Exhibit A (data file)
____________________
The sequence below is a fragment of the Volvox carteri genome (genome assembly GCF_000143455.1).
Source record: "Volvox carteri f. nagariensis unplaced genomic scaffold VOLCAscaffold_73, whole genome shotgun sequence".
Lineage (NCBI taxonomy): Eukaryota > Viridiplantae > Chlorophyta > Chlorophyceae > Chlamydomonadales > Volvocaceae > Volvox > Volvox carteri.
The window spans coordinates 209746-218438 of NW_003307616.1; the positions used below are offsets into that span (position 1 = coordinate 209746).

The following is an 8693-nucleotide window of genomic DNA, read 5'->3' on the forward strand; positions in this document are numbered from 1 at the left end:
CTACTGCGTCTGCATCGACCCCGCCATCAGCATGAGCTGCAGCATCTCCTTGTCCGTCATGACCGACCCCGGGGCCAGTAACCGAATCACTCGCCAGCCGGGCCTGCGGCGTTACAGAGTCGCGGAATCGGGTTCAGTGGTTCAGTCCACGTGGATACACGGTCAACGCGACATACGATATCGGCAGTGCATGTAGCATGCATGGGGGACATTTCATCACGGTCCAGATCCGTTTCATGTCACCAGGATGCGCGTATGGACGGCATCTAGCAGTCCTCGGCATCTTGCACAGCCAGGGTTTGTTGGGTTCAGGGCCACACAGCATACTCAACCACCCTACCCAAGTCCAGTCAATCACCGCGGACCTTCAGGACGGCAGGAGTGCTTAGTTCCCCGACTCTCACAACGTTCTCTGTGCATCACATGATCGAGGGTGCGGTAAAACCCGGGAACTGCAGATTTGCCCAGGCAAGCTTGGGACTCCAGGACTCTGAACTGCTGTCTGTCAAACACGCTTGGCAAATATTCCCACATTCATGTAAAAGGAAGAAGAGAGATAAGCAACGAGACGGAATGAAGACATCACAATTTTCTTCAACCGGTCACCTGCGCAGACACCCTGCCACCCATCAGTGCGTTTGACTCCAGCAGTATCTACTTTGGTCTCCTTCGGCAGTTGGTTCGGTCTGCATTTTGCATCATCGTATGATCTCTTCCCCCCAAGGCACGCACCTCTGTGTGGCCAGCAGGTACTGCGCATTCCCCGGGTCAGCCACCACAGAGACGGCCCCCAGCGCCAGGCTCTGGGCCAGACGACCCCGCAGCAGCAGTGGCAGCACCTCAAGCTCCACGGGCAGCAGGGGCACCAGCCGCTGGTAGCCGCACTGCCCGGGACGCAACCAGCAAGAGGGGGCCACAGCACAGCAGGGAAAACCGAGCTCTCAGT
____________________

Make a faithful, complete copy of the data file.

The sequence below is a fragment of the Volvox carteri genome (genome assembly GCF_000143455.1).
Source record: "Volvox carteri f. nagariensis unplaced genomic scaffold VOLCAscaffold_73, whole genome shotgun sequence".
Lineage (NCBI taxonomy): Eukaryota > Viridiplantae > Chlorophyta > Chlorophyceae > Chlamydomonadales > Volvocaceae > Volvox > Volvox carteri.
The window spans coordinates 209746-218438 of NW_003307616.1; the positions used below are offsets into that span (position 1 = coordinate 209746).

The following is an 8693-nucleotide window of genomic DNA, read 5'->3' on the forward strand; positions in this document are numbered from 1 at the left end:
CTACTGCGTCTGCATCGACCCCGCCATCAGCATGAGCTGCAGCATCTCCTTGTCCGTCATGACCGACCCCGGGGCCAGTAACCGAATCACTCGCCAGCCGGGCCTGCGGCGTTACAGAGTCGCGGAATCGGGTTCAGTGGTTCAGTCCACGTGGATACACGGTCAACGCGACATACGATATCGGCAGTGCATGTAGCATGCATGGGGGACATTTCATCACGGTCCAGATCCGTTTCATGTCACCAGGATGCGCGTATGGACGGCATCTAGCAGTCCTCGGCATCTTGCACAGCCAGGGTTTGTTGGGTTCAGGGCCACACAGCATACTCAACCACCCTACCCAAGTCCAGTCAATCACCGCGGACCTTCAGGACGGCAGGAGTGCTTAGTTCCCCGACTCTCACAACGTTCTCTGTGCATCACATGATCGAGGGTGCGGTAAAACCCGGGAACTGCAGATTTGCCCAGGCAAGCTTGGGACTCCAGGACTCTGAACTGCTGTCTGTCAAACACGCTTGGCAAATATTCCCACATTCATGTAAAAGGAAGAAGAGAGATAAGCAACGAGACGGAATGAAGACATCACAATTTTCTTCAACCGGTCACCTGCGCAGACACCCTGCCACCCATCAGTGCGTTTGACTCCAGCAGTATCTACTTTGGTCTCCTTCGGCAGTTGGTTCGGTCTGCATTTTGCATCATCGTATGATCTCTTCCCCCCAAGGCACGCACCTCTGTGTGGCCAGCAGGTACTGCGCATTCCCCGGGTCAGCCACCACAGAGACGGCCCCCAGCGCCAGGCTCTGGGCCAGACGACCCCGCAGCAGCAGTGGCAGCACCTCAAGCTCCACGGGCAGCAGGGGCACCAGCCGCTGGTAGCCGCACTGCCCGGGACGCAACCAGCAAGAGGGGGCCACAGCACAGCAGGGAAAACCGAGCTCTCAGT